Having traversed Hell Gate over 30 times they key is as mentioned. Do fight it. We have come through at slack...and we have hit 13.25 SOG at full bore ( was like driving on black ice). There is a lot made of it, but it is not that scary. Good advice is hit it in the AM and ride it down. We usually set up in Northport for the ride down, and either Atlantic Hihghlands or Liberty Landing Marina for the ride up.n If you time it right as was mentioned you can ride the push all the way outNY Bay and make good time down the Jersey Coast ( which is what we are doing)

Main thing in the "Gate" is to remember there is a sharp turn and sometime the tugs with barges are coming through so keep a sharp eye around the corner.

Our last trip up the river the president was at the UN and they had a great part of the East River restricted. As we passed under the manhattan bridge we saw someone jump and commit suicide and there were NY harbor Police everywhere. When we passed Rikers Island the prisoners were all hooting out the windows at my wife...then we went by the end of the airport runway and you could see the writing on the jets tires. Take your cvamera as its a fascinating trip. We will be trhough the area on August 20 this year and back on September 10th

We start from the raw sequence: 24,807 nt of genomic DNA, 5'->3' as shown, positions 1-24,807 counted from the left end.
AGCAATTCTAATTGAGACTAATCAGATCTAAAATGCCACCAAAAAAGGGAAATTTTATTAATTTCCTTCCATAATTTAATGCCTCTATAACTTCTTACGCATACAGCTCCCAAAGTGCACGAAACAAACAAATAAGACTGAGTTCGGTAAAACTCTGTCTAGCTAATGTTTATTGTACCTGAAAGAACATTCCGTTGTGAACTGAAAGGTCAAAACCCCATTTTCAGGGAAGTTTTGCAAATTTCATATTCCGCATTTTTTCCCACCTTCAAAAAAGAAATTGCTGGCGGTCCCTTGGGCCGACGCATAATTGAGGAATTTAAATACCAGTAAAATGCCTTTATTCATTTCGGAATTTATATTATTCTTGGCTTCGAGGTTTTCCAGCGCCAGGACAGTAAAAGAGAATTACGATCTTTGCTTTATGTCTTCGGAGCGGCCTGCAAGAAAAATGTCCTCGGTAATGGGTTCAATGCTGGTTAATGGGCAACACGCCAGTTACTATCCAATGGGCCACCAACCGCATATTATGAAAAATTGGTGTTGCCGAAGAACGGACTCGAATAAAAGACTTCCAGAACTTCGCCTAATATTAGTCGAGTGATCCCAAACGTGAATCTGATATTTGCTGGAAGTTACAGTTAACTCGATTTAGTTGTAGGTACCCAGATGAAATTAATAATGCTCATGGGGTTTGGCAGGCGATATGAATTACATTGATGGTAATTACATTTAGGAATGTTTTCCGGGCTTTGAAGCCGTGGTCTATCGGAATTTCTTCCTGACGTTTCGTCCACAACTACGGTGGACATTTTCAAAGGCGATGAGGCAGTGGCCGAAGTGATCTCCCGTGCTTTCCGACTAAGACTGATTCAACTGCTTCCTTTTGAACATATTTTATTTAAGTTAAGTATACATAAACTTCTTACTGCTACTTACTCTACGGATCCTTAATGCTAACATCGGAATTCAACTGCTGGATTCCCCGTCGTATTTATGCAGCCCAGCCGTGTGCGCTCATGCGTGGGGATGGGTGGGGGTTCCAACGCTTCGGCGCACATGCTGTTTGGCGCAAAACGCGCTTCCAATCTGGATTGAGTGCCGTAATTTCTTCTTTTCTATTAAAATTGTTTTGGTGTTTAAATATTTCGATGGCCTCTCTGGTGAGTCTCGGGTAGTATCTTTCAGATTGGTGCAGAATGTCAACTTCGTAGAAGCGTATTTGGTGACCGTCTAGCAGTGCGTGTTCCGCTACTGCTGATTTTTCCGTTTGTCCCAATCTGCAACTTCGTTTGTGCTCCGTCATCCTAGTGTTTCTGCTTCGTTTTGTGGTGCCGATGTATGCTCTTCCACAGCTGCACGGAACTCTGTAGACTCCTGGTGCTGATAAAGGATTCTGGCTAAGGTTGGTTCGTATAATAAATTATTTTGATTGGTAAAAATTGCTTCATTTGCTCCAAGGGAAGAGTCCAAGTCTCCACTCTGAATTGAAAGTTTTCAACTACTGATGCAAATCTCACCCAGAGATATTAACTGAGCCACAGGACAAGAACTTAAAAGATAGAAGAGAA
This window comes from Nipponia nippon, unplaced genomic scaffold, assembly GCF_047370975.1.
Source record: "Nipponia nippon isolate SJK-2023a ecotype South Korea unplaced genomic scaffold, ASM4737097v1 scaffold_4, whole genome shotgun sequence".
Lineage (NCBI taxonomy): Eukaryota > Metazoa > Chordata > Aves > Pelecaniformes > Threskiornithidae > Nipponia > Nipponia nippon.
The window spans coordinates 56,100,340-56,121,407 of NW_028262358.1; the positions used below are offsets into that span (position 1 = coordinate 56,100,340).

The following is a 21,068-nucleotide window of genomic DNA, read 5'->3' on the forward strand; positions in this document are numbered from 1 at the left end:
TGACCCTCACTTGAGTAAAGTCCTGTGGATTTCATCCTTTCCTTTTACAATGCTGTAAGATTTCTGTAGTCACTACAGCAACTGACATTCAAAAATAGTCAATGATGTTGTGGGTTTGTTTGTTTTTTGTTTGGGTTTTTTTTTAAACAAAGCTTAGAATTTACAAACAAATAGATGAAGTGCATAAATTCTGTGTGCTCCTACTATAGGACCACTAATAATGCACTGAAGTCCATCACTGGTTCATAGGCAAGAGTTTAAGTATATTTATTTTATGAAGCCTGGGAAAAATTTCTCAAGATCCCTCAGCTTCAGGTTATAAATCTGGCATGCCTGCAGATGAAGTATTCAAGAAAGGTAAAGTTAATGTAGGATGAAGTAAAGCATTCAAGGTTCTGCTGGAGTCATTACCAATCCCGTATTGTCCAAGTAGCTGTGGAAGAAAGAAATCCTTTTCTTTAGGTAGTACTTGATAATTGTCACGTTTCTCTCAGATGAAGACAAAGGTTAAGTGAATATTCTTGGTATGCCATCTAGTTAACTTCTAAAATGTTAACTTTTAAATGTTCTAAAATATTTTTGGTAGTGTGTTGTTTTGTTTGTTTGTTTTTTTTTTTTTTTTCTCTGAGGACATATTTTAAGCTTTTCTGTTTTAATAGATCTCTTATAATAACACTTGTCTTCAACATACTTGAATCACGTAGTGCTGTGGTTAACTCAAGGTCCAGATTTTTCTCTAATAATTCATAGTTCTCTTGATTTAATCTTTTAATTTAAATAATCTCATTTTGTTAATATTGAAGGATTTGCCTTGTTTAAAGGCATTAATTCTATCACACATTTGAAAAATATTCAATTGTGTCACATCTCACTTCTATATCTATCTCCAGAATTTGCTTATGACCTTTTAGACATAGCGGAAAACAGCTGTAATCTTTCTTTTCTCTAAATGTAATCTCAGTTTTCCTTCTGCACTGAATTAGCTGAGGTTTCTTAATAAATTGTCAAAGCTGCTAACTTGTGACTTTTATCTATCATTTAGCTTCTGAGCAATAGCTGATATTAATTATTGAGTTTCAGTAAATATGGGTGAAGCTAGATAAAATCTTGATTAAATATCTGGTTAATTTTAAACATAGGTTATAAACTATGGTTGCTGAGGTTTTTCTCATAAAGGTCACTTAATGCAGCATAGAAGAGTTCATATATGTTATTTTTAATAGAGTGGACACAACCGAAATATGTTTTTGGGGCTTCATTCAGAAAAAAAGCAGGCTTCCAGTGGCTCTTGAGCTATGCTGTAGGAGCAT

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Old 06-07-2012, 18:16   #8
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Catching it as suggested adds pleasure there is some really weird current stuff going on near the gate. Yep mini whirlpools and short standing waves. Steering even in a mud sized power boat feals squirrelly. Intersting that hells gate gets so much attention. While cape cod canal is ignored. The worst current and wind miscalculation I ever made was at the cape cod canal. Imagine dropping a 32 foot down east single engine power boat off your first spreader every 4 seconds for an hour and half and you'll get the idea of what I did wrong and how amazed I was the engine didn't give up the ghost or just decide to follow momentum to the bottom. Sorry Don I didn't tell you. At the time it's best you didn't know.
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Old 06-07-2012, 18:34   #9
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Re: Timing Hell Gate

Hell Gate is really not hard, just work it so you are going through at high tide whether you are going north or south. Makes a very fast trip with all that current behind you all the way. Just be careful going through Hell Gate as people have said.